Palace lifting of moratorium on mining deals could lead to more disasters

Published April 15, 2021, 5:59 PM

by Ellson Quismorio

Pro-environment group Kalikasan People’s Network for the Environment (Kalikasan PNE) has frowned over Malacañang’s recent decision to lift the moratorium on mining agreements.

(MANILA BULLETIN FILE PHOTO)

Kalikasan PNE expressed fear in a statement Thursday, April 15 that the move–made official by an Executive Order (EO)–might lead to more disasters during the time of the coronavirus disease (COVID-19) pandemic.

“[President] Duterte’s order to lift the mining agreement moratorium will be a disaster upon disaster because the Mining Act of 1995 is still in place. We cannot allow this deluge of destructive large-scale mining when communities are still suffering from the converging pandemic and climate crises,” said Leon Dulce, the group’s national coordinator.

“The Mining Act encourages the opening up of mineral lands to up to 100 percent ownership by foreign corporations. It does not orient the mining industry to extract based on people’s needs, but based on unfettered corporate greed,” Dulce noted.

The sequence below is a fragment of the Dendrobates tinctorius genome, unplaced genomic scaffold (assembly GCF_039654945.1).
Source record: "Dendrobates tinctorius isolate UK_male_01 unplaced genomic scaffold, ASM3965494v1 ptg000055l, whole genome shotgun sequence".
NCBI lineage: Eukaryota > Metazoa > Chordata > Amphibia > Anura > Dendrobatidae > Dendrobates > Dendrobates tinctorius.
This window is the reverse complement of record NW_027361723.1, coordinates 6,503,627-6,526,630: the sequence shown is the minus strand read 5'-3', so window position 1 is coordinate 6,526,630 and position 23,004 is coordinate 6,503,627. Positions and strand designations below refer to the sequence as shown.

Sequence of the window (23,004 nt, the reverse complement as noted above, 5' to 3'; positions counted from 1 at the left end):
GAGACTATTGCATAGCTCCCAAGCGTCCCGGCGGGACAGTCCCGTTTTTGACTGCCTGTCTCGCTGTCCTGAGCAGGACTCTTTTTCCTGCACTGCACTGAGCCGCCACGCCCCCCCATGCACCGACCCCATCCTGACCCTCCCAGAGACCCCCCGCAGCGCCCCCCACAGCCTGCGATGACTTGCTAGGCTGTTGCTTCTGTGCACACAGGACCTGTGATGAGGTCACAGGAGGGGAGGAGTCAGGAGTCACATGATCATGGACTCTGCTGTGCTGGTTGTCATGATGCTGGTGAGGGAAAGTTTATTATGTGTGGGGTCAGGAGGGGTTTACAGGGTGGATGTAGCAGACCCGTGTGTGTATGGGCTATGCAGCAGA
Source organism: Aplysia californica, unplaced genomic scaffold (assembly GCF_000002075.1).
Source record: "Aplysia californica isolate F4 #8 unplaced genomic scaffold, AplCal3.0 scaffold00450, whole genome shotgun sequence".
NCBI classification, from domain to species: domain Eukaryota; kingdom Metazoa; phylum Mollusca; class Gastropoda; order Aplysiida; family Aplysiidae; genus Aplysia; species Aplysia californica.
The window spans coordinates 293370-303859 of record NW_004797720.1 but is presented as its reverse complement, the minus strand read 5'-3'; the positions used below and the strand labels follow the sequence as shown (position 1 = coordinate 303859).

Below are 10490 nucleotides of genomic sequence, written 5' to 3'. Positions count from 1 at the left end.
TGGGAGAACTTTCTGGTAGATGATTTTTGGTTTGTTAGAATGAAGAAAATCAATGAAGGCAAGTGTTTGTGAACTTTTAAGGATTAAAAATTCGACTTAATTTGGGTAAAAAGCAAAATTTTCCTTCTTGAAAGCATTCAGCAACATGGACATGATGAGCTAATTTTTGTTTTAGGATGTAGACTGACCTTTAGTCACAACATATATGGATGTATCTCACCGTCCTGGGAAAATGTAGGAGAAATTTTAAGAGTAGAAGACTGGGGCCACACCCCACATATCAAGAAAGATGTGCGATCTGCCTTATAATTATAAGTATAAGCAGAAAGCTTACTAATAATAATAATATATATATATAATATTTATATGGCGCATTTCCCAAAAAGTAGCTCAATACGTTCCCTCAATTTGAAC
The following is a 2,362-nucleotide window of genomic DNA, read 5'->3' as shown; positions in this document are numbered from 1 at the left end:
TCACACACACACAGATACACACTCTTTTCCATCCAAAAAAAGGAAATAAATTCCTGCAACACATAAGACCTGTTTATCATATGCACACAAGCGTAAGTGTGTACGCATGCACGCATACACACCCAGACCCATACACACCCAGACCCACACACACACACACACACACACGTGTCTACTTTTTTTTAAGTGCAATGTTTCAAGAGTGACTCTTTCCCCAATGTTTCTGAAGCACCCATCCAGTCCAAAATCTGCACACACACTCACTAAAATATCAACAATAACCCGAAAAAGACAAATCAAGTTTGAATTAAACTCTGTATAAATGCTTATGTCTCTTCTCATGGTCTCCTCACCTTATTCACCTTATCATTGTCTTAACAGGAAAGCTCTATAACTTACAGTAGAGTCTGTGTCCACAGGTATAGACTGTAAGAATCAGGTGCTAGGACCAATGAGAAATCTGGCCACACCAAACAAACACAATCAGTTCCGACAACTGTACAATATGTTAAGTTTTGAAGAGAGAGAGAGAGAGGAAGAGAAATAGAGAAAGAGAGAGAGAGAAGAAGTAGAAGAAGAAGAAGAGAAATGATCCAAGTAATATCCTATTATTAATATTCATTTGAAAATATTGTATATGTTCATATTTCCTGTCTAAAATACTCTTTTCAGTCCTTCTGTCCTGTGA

According to Kalikasan PNE, Republic Act (RA) 7942 or the Mining Act of 1995 provided auxiliary rights to mines that allow them to cut timber, deplete and disrupt water, and ease communities away from their lands as they deem fit.

The group further reckoned that the law also provides for investment guarantees, since the Mining Act prods government to ensure the removal of obstacles to mining, including conflicting land use such as agricultural lands and communities.

“Case in point would be how foreign miner Oceanagold had disrupted and depleted the water supply in the village of Didipio, Kasibu in Nueva Vizcaya province. Communities oppose mining projects because of how they deprive their residents of natural resources,” Dulce explained.

Kalikasan PNE noted that the law has outdated provisions that shortchange obligations to rehabilitation, polluter taxation, and waste management.

Apparently, mining companies need only to pay P50 per ton of waste disposed in unauthorized areas, P0.05 for every ton of mine waste, and P0.10 for mine tailings in terms of compensation for resulting damages.

“Let us recall that in the industry-wide audit made by the late Environment Secretary Regina Lopez, at least 68 percent of mining companies had been found with serious violations. This revelation already spells the potential disaster that the Executive Order will bring to the environment and communities,” Dulce said.

Kalikasan PNE also noted that the EO might potentially aggravate the COVID-19 situation in mining communities especially since an outbreak had previously occurred in the operations of the Lepanto Consolidated Mining Company in Mankayan, Benguet.

 
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